60 years in the making: Nanoparticles revolutionize nucleotide delivery

A recent perspective article published in the journal Nature Reviews Drug Discovery discussed the evolution of lipid nanoparticles (LNPs) for nucleic acid delivery. The authors, Pieter Cullis, Professor of Biochemistry and Molecular Biology at the University of British Columbia, and Philip Felgner, Professor of Physiology and Biophysics at the University of California, Irvine, are co-inventors of lipid nanoparticle technology and pioneers in their use in gene therapy and vaccine delivery.

Perspective: The 60-year evolution of lipid nanoparticles for nucleic acid delivery. Image Credit: Kateryna Kon / ShutterstockPerspective: The 60-year evolution of lipid nanoparticles for nucleic acid delivery. Image Credit: Kateryna Kon / Shutterstock

Early studies on in vivo gene delivery showed that functional delivery can be achieved by injecting naked plasmids containing viral genomes cloned into eukaryotic expression vectors. However, the clinical utility of naked plasmid delivery strategies has been limited due to concerns about spontaneous DNA integration into the human genome and inefficient transfection.

Besides, viral vectors for gene therapy were frequently associated with immune responses. Most gene therapies currently in development use viral delivery systems, e.g., adeno-associated virus vectors. Despite considerable progress, concerns regarding manufacturing, genetic capacity, and immunogenicity impede progress for viral vectors.

The authors believe lipid-based delivery systems, such as LNPs, may become dominant due to their enhanced tolerability, safety, genetic capacity, ease of design, and manufacturing. These systems have evolved with research on two related domains: the discovery of lipoplexes’ transfection properties and the advent of LNPs. In the present study, the authors explored the evolution of these two streams of research over the past six decades.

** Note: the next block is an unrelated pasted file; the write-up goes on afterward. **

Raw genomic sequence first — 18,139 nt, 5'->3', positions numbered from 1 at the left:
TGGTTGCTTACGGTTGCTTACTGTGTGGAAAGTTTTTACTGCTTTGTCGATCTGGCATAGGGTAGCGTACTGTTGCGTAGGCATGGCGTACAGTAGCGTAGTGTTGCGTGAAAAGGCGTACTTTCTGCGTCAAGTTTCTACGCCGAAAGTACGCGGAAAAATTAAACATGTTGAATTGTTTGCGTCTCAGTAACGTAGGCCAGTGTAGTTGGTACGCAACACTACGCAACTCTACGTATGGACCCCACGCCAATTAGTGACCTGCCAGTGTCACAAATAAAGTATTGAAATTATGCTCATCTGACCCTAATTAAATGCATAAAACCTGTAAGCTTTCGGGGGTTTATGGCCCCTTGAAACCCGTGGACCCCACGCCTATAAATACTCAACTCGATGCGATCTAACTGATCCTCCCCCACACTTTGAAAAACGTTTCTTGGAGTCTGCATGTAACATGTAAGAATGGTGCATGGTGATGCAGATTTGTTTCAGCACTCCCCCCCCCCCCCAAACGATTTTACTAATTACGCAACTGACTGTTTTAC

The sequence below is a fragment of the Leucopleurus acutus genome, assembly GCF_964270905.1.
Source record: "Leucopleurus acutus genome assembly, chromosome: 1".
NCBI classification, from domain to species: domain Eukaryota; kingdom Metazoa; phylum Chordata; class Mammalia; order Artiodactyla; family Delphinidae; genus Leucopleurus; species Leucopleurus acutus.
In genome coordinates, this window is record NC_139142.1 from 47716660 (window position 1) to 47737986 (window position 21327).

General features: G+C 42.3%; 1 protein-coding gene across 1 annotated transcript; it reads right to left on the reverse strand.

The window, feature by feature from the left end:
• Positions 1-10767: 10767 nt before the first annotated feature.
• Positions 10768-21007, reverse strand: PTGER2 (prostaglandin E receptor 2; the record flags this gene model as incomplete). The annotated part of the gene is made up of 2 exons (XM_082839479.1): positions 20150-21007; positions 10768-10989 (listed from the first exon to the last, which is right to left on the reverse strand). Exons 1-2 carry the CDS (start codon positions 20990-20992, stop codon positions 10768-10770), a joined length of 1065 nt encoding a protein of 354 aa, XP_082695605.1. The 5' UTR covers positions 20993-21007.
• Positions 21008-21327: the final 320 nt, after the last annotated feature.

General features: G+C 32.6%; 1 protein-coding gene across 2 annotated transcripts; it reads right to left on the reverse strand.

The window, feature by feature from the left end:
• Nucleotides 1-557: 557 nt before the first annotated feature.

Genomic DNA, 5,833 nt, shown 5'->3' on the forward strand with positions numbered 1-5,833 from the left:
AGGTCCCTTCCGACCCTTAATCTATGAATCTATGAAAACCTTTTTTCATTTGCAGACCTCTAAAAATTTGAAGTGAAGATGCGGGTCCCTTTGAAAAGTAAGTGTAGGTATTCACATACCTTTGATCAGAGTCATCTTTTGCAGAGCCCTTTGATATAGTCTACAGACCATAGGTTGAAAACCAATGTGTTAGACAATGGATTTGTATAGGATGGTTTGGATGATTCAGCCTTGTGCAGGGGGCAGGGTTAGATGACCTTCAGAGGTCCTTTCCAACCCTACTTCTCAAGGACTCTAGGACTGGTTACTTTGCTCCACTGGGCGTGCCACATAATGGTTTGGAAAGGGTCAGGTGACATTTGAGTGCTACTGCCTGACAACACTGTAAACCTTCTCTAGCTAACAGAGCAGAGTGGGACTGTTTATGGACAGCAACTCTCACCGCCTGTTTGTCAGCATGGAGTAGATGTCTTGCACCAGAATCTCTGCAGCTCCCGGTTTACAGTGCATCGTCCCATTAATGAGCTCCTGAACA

Liposomes and lipoplexes

In 1964, it was discovered that ovolecithin dispersion in aqueous media produces multilamellar systems of concentric lipid bilayers. This led to intensive research to characterize the biophysical and functional properties of lipids. Substantial effort was also invested in developing liposomal systems containing nucleic acid cargos for delivery into cells.

In 1987, it was hypothesized that positively charged liposomes may improve the encapsulation efficiency of negatively charged polymers of nucleic acids in lipid-based systems. However, positively charged bilayer-forming lipids do not exist in nature, and their synthetic counterparts were nonexistent then.

Building upon liposome research, several cationic lipids were synthesized, with N-[1-(2,3-dioleyloxy)propyl]-N,N,N-trimethylammonium chloride (DOTMA) being the lead compound. Mixing and sonicating DOTMA with equimolar concentrations of helper lipids, such as dioleoyl-phosphatidylethanolamine or dioleoyl-phosphatidylcholine, generates stable, positively charged liposomes.

Lipoplexes form when liposomes are mixed with plasmid DNA (pDNA). Lipoplexes represent a significant milestone and a starting point for generating transfection-competent nanoparticles. Besides, they can efficiently transfect messenger RNA (mRNA) and pDNA into cultured cells without requiring additional functional groups.

LNP delivery systems

The evolution of LNPs containing polar regions (comprising nucleic acid cargo) and a hydrophobic core (of neutral ionizable lipid) was predicated on understanding bilayer liposomal systems and experience from liposomal formulations of anti-cancer drugs. Research on lipid polymorphism and asymmetry provided crucial insights and tools to develop LNP delivery systems.